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The Nile Dispute: Beyond Water Security

As climate change accelerates, the Nile dispute has entered a new era of complexity, prompting regional states to compete for water, food, and energy security.

The construction of the Grand Ethiopian Renaissance Dam (GERD), a non-consumptive hydropower project being built by Ethiopia on the Nile, has further complicated the relationship between Ethiopia and Egypt—two states that respectively frame the project as a matter of existential necessity and an existential threat. Yet, this conflict does not revolve only around physical resources but also extends to the very identity of the two states.

Since the start of GERD construction in 2011, Cairo has asserted that the project poses a threat to Egyptian and regional stability, and specifically to Egyptian water security. Conversely, Ethiopia maintains that the GERD is a development project rather than a security-based political project. Despite these different assertions, it is clear that the quests of the conflicting parties to maintain ontological security—or the preservation of state identity—are driving factors for the Nile dispute.

Ontological insecurity may arise when internal and external developments disrupt the continuity of established identities and worldviews. It could be argued, then, that the GERD project threatens the continuity of Egypt’s enacted world that sees the Nile as a living being inseparable from Egypt’s history, culture, and civilizational identity. Thus, developments related to the project could force Egypt to redefine its national identity that is centered on the Nile River.

Concerned about this possibility, Cairo securitized the issue, immediately opposing the project when it was announced by Ethiopia in 2011. The conflict further escalated in 2013 when Ethiopia diverted the river to construct the dam—a move believed by some Egyptian parties to be a red line. Egypt has ultimately raised the GERD conflict in the UN Security Council.

Addis Ababa is also struggling for both material and non-material security. In Ethiopia, the GERD is not only a piece of physical infrastructure that generates electricity but is also a symbol of unity in the face of poverty and perceived backwardness. It is framed as a sovereignty project equated with the victory of Ethiopia against Italy at the battle of Adwa in 1896. This modern victory is not won against a foreign aggressor but over an internal enemy—abject poverty. The GERD also changed the public perception of the Nile (“Abbay” in Amharic) from a river that steals Ethiopia’s precious resources to a force for Ethiopian development. The river—which was a source of division in the past—is now used by the ruling elite to unify the population under a socially constructed “new Ethiopia-ness” with the GERD at the center.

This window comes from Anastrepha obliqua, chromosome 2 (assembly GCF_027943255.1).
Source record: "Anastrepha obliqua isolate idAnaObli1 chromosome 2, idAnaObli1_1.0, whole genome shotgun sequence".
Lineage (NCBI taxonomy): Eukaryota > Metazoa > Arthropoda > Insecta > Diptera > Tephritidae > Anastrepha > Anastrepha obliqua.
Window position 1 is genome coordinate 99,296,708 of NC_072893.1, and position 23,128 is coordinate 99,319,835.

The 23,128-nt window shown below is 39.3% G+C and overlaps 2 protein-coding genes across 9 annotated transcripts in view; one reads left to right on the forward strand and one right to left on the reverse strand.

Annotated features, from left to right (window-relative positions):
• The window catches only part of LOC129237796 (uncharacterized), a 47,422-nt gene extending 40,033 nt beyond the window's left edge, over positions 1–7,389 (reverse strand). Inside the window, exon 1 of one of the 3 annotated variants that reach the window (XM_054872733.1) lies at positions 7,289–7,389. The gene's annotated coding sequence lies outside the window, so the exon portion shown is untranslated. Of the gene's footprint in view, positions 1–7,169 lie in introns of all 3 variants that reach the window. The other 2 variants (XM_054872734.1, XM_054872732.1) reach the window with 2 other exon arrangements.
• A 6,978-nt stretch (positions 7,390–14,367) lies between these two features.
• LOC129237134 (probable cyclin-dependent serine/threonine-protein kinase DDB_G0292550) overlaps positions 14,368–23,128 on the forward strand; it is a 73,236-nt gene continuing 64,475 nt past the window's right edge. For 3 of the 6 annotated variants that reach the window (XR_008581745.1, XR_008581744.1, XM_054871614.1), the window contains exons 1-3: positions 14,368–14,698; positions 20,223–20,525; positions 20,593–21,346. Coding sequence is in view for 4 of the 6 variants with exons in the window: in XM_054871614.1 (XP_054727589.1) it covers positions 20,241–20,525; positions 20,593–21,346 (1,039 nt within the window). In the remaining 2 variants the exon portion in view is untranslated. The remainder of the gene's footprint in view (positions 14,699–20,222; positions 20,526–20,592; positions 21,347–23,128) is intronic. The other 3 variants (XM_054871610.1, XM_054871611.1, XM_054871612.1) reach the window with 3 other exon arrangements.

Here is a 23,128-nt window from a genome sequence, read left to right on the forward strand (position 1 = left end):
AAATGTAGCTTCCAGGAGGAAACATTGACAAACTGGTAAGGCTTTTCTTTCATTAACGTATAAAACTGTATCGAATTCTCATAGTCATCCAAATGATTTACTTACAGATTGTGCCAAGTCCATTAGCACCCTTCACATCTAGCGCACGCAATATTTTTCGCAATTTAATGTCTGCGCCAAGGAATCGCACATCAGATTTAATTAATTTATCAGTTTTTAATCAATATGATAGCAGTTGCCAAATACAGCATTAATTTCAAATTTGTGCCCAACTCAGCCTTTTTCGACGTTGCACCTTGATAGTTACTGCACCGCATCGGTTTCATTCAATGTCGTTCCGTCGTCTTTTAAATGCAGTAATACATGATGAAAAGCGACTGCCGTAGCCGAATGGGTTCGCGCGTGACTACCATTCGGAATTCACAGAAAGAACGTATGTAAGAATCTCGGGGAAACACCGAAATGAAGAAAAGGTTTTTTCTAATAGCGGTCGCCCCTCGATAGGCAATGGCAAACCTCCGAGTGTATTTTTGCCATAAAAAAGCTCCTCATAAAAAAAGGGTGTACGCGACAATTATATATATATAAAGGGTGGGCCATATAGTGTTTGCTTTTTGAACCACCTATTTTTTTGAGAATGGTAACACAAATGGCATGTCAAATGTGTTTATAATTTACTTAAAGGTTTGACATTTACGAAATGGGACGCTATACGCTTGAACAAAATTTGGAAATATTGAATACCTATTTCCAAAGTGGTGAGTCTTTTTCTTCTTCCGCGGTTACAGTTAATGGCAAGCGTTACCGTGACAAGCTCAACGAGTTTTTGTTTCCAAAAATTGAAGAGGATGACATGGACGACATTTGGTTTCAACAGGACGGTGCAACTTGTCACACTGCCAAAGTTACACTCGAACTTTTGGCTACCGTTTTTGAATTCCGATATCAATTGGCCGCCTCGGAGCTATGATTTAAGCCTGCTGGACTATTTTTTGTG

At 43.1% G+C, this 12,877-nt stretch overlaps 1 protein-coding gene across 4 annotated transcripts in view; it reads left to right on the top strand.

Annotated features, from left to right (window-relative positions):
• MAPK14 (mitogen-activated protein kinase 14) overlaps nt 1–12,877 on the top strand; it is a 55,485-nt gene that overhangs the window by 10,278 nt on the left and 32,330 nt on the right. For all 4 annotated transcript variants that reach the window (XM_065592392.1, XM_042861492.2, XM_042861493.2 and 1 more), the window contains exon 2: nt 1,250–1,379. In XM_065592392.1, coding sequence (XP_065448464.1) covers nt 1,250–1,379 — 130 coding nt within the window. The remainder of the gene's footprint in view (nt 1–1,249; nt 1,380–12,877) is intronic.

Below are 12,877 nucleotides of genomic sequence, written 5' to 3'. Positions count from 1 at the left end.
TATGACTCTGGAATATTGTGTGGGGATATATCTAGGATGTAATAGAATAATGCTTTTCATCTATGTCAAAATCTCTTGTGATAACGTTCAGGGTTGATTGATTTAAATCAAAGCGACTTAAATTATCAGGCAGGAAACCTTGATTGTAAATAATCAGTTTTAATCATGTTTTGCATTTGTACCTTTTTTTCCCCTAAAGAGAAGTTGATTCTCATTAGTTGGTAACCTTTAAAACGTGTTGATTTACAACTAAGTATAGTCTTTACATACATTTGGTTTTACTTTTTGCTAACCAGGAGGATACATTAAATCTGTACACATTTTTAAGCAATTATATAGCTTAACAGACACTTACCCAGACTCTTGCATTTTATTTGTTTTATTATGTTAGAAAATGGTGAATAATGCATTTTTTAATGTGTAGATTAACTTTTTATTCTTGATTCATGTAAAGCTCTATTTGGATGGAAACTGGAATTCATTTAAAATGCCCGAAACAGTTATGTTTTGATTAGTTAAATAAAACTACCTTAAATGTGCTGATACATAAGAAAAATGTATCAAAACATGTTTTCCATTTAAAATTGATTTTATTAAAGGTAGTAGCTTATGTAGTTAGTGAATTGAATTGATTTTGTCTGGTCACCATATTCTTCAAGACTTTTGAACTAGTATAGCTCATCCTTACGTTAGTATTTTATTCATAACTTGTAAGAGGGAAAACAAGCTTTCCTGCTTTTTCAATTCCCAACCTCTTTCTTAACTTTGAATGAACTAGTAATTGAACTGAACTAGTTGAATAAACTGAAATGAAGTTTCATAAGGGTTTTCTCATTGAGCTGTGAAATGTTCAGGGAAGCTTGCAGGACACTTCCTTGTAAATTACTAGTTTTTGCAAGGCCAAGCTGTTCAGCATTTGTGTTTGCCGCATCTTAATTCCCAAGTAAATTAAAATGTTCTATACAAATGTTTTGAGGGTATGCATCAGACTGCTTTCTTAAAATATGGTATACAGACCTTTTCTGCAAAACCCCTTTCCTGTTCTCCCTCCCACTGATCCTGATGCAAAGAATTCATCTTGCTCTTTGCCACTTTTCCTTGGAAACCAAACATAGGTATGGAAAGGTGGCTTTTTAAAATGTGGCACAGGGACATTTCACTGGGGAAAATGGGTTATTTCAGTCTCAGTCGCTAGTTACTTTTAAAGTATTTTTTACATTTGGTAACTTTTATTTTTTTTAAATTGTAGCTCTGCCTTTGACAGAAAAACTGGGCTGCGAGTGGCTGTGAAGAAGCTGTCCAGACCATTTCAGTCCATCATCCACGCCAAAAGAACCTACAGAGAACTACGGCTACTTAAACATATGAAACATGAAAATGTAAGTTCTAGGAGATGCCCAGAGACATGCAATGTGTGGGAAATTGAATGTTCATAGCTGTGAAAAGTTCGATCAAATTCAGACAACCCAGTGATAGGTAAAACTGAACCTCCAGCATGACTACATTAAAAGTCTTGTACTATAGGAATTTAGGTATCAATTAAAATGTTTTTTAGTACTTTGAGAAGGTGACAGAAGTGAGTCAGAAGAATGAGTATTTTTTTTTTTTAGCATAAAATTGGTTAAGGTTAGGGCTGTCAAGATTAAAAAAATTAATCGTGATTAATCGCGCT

Furthermore, this conflict over identity stretches beyond the borders of Ethiopia and Egypt. By Ethiopia, the dam is framed as an African project, as the river is shared by 11 African countries, and the GERD is believed by some to support Africa’s green transition. Egypt, on the other hand, explains the same developments as representing a threat to Arab water security. Dueling attempts to “Africanize” and “Arabize” the Nile are at the forefront of the struggle between differently constructed Nile worlds.

Ultimately, contestation over the GERD is not merely about the material aspects of resource security. Rather, it is also a conflict between Egypt’s ancient identity centered on the Nile and Ethiopia’s new Nile-centric identity—which is under construction. Negotiation in the context of this identity struggle is a zero-sum game. Thus, the achievement of a deal between the two states on the material aspects will require efforts to de-securitize the Nile against a fraught backdrop of competing identities.

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